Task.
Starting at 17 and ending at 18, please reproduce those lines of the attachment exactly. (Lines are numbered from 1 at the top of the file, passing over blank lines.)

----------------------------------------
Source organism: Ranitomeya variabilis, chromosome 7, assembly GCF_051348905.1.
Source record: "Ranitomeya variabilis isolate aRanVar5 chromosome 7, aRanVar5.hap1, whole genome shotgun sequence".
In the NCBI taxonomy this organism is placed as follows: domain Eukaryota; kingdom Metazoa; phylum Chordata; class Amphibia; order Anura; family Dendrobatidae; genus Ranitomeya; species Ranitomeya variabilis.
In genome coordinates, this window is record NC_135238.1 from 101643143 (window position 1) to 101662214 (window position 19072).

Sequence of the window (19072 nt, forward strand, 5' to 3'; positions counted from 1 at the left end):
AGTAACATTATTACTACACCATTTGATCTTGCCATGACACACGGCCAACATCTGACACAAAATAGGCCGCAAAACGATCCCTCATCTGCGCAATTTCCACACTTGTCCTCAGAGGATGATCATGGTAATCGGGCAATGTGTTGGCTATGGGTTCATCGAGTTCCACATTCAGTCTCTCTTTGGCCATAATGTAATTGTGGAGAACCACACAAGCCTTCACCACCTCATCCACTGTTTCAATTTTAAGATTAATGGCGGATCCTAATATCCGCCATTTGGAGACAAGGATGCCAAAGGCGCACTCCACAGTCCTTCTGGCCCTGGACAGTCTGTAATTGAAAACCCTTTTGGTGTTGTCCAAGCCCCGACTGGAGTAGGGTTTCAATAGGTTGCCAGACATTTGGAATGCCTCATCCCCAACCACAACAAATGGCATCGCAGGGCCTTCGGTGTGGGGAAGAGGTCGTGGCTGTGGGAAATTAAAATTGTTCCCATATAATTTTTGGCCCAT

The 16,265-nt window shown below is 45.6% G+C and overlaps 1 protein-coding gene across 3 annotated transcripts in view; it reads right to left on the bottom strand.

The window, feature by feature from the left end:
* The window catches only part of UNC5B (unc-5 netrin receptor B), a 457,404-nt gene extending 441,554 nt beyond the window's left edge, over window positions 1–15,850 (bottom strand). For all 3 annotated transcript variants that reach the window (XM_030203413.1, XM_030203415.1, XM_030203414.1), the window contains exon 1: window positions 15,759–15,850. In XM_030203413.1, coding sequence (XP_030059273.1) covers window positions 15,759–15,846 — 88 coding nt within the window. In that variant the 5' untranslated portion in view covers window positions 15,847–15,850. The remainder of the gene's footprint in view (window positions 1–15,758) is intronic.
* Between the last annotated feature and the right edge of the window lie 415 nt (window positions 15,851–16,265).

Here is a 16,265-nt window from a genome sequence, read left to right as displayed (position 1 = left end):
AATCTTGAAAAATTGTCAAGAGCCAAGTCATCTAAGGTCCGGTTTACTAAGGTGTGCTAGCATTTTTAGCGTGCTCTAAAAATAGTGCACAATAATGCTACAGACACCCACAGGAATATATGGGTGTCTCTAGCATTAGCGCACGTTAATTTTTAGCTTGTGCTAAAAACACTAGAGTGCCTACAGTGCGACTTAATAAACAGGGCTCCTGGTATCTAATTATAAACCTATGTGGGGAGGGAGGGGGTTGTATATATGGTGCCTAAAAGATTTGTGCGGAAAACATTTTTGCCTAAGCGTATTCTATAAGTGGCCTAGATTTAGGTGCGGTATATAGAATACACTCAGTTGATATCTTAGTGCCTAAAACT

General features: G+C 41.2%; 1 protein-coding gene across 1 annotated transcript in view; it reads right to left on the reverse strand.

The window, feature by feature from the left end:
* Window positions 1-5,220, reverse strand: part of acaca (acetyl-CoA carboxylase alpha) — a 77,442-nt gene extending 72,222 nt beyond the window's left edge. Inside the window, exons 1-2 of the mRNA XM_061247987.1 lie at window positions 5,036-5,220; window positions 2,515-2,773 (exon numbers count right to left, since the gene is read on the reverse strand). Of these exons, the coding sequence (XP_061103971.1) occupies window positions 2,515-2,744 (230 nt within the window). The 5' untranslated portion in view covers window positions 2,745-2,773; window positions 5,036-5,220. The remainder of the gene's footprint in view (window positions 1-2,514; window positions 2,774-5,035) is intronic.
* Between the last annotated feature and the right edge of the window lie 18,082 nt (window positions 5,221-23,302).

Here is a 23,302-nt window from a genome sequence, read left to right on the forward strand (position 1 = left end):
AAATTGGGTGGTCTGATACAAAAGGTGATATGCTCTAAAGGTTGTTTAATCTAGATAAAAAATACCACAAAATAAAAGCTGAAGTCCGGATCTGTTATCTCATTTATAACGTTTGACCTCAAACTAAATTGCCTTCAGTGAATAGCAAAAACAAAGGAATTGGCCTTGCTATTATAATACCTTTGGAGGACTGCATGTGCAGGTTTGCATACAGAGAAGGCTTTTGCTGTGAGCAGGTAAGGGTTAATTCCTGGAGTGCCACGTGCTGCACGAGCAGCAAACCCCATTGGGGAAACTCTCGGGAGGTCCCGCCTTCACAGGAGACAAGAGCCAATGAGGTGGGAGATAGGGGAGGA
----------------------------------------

Here is a 23,302-nt window from a genome sequence, read left to right on the forward strand (position 1 = left end):
AAATTGGGTGGTCTGATACAAAAGGTGATATGCTCTAAAGGTTGTTTAATCTAGATAAAAAATACCACAAAATAAAAGCTGAAGTCCGGATCTGTTATCTCATTTATAACGTTTGACCTCAAACTAAATTGCCTTCAGTGAATAGCAAAAACAAAGGAATTGGCCTTGCTATTATAATACCTTTGGAGGACTGCATGTGCAGGTTTGCATACAGAGAAGGCTTTTGCTGTGAGCAGGTAAGGGTTAATTCCTGGAGTGCCACGTGCTGCACGAGCAGCAAACCCCATTGGGGAAACTCTCGGGAGGTCCCGCCTTCACAGGAGACAAGAGCCAATGAGGTGGGAGATAGGGGAGGA